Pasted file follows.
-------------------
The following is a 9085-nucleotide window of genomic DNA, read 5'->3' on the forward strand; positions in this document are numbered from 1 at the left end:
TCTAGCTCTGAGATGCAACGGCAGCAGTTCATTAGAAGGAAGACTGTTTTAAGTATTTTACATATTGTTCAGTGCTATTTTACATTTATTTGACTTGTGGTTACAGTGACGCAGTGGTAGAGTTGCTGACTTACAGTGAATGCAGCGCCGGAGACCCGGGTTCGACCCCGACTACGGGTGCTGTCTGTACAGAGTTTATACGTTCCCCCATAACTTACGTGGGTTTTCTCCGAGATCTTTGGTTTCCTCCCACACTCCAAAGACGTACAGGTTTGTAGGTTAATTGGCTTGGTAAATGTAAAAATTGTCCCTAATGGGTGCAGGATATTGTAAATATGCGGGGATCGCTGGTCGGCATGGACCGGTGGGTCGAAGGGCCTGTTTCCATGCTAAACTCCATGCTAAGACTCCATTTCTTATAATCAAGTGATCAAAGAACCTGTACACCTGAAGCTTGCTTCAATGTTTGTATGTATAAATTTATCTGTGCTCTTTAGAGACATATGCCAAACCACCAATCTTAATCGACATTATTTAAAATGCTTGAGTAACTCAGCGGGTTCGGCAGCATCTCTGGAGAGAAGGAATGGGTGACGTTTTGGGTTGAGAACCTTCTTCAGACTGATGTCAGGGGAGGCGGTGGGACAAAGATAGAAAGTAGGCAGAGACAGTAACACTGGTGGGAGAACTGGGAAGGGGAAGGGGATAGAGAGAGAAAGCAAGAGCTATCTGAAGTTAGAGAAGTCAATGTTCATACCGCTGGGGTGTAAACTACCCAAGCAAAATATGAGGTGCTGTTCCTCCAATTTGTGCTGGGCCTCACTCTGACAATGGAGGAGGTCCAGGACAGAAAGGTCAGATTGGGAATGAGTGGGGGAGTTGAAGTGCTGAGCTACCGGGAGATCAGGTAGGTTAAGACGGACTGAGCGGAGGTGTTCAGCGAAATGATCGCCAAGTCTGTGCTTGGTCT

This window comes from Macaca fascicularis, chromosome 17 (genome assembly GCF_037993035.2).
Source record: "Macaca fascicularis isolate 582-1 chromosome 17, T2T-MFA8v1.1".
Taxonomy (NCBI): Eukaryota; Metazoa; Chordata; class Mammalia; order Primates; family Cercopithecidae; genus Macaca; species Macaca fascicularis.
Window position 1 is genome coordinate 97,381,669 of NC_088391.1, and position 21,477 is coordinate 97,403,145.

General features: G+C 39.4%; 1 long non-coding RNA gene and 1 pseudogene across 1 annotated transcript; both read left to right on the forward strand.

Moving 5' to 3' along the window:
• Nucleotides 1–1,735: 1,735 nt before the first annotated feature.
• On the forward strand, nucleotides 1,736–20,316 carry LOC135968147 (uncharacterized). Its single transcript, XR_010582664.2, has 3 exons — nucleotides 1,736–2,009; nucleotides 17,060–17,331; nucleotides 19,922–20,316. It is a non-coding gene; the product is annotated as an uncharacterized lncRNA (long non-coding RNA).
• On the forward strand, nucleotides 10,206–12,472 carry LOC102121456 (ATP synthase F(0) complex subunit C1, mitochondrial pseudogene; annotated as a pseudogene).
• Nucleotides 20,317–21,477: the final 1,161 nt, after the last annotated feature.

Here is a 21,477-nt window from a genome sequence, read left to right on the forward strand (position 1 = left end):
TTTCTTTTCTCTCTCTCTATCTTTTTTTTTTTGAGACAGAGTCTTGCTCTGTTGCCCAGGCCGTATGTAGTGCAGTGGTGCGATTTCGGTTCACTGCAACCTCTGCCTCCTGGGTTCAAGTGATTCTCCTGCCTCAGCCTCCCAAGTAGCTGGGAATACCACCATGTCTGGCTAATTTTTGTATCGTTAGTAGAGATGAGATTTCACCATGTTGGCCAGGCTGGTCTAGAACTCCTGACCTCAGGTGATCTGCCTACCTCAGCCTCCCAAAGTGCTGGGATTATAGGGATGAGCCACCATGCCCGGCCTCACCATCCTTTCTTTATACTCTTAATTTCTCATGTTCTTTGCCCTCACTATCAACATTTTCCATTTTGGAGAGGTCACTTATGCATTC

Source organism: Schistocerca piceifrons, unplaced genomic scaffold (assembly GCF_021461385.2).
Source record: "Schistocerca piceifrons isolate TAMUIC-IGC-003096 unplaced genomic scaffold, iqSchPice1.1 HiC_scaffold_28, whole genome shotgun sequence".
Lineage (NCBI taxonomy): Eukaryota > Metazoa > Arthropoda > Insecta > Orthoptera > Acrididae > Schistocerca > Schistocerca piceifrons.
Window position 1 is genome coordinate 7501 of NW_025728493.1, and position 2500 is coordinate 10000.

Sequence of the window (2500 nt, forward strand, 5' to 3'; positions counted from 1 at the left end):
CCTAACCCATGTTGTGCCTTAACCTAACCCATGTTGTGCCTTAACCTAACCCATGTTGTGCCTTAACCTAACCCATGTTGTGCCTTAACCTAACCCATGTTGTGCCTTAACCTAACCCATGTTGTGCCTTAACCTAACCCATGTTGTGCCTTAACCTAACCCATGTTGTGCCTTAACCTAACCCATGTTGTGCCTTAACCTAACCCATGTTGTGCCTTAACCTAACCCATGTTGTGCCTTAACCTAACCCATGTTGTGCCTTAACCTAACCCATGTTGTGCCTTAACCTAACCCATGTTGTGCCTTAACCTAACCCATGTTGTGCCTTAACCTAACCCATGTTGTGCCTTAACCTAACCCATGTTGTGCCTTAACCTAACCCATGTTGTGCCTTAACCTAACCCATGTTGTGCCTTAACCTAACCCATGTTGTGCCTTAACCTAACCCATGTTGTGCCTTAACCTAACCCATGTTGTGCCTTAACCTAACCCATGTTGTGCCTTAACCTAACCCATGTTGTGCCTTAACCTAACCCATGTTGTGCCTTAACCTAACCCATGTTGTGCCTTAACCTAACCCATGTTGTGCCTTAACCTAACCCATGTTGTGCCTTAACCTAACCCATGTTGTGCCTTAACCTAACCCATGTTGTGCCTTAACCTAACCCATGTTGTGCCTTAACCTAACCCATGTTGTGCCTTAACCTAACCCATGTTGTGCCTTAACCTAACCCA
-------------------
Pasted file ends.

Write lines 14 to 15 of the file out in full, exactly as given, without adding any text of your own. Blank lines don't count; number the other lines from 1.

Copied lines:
TTTCTTTTCTCTCTCTCTATCTTTTTTTTTTTGAGACAGAGTCTTGCTCTGTTGCCCAGGCCGTATGTAGTGCAGTGGTGCGATTTCGGTTCACTGCAACCTCTGCCTCCTGGGTTCAAGTGATTCTCCTGCCTCAGCCTCCCAAGTAGCTGGGAATACCACCATGTCTGGCTAATTTTTGTATCGTTAGTAGAGATGAGATTTCACCATGTTGGCCAGGCTGGTCTAGAACTCCTGACCTCAGGTGATCTGCCTACCTCAGCCTCCCAAAGTGCTGGGATTATAGGGATGAGCCACCATGCCCGGCCTCACCATCCTTTCTTTATACTCTTAATTTCTCATGTTCTTTGCCCTCACTATCAACATTTTCCATTTTGGAGAGGTCACTTATGCATTC

Source organism: Schistocerca piceifrons, unplaced genomic scaffold (assembly GCF_021461385.2).